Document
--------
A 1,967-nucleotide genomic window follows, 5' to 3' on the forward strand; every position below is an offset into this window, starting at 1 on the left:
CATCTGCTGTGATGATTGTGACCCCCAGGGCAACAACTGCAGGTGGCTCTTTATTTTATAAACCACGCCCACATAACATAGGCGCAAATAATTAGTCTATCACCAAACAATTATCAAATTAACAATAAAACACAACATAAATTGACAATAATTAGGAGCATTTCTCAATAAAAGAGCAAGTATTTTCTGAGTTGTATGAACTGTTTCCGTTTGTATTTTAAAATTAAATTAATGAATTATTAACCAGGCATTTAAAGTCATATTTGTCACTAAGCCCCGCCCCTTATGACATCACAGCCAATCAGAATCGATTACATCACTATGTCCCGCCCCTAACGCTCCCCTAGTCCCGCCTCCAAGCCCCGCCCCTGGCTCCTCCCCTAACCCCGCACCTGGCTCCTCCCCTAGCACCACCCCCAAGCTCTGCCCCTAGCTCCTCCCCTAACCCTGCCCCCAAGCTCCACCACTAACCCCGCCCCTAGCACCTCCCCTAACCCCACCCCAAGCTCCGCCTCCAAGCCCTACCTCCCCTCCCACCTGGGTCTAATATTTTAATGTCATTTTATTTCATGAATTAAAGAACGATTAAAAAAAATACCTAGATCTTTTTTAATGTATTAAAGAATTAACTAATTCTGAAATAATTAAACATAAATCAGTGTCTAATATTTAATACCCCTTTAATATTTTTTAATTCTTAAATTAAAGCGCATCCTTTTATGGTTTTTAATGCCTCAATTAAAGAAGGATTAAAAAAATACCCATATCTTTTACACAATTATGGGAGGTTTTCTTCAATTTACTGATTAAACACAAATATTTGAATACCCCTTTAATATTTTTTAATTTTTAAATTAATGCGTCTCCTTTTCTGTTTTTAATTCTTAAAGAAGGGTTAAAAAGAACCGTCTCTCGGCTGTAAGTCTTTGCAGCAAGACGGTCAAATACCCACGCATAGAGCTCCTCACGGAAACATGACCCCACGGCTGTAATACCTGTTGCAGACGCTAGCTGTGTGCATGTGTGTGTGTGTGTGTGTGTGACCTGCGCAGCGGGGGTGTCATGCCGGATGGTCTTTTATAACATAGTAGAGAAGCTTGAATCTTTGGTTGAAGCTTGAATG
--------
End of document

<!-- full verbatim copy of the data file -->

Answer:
A 1,967-nucleotide genomic window follows, 5' to 3' on the forward strand; every position below is an offset into this window, starting at 1 on the left:
CATCTGCTGTGATGATTGTGACCCCCAGGGCAACAACTGCAGGTGGCTCTTTATTTTATAAACCACGCCCACATAACATAGGCGCAAATAATTAGTCTATCACCAAACAATTATCAAATTAACAATAAAACACAACATAAATTGACAATAATTAGGAGCATTTCTCAATAAAAGAGCAAGTATTTTCTGAGTTGTATGAACTGTTTCCGTTTGTATTTTAAAATTAAATTAATGAATTATTAACCAGGCATTTAAAGTCATATTTGTCACTAAGCCCCGCCCCTTATGACATCACAGCCAATCAGAATCGATTACATCACTATGTCCCGCCCCTAACGCTCCCCTAGTCCCGCCTCCAAGCCCCGCCCCTGGCTCCTCCCCTAACCCCGCACCTGGCTCCTCCCCTAGCACCACCCCCAAGCTCTGCCCCTAGCTCCTCCCCTAACCCTGCCCCCAAGCTCCACCACTAACCCCGCCCCTAGCACCTCCCCTAACCCCACCCCAAGCTCCGCCTCCAAGCCCTACCTCCCCTCCCACCTGGGTCTAATATTTTAATGTCATTTTATTTCATGAATTAAAGAACGATTAAAAAAAATACCTAGATCTTTTTTAATGTATTAAAGAATTAACTAATTCTGAAATAATTAAACATAAATCAGTGTCTAATATTTAATACCCCTTTAATATTTTTTAATTCTTAAATTAAAGCGCATCCTTTTATGGTTTTTAATGCCTCAATTAAAGAAGGATTAAAAAAATACCCATATCTTTTACACAATTATGGGAGGTTTTCTTCAATTTACTGATTAAACACAAATATTTGAATACCCCTTTAATATTTTTTAATTTTTAAATTAATGCGTCTCCTTTTCTGTTTTTAATTCTTAAAGAAGGGTTAAAAAGAACCGTCTCTCGGCTGTAAGTCTTTGCAGCAAGACGGTCAAATACCCACGCATAGAGCTCCTCACGGAAACATGACCCCACGGCTGTAATACCTGTTGCAGACGCTAGCTGTGTGCATGTGTGTGTGTGTGTGTGTGTGACCTGCGCAGCGGGGGTGTCATGCCGGATGGTCTTTTATAACATAGTAGAGAAGCTTGAATCTTTGGTTGAAGCTTGAATG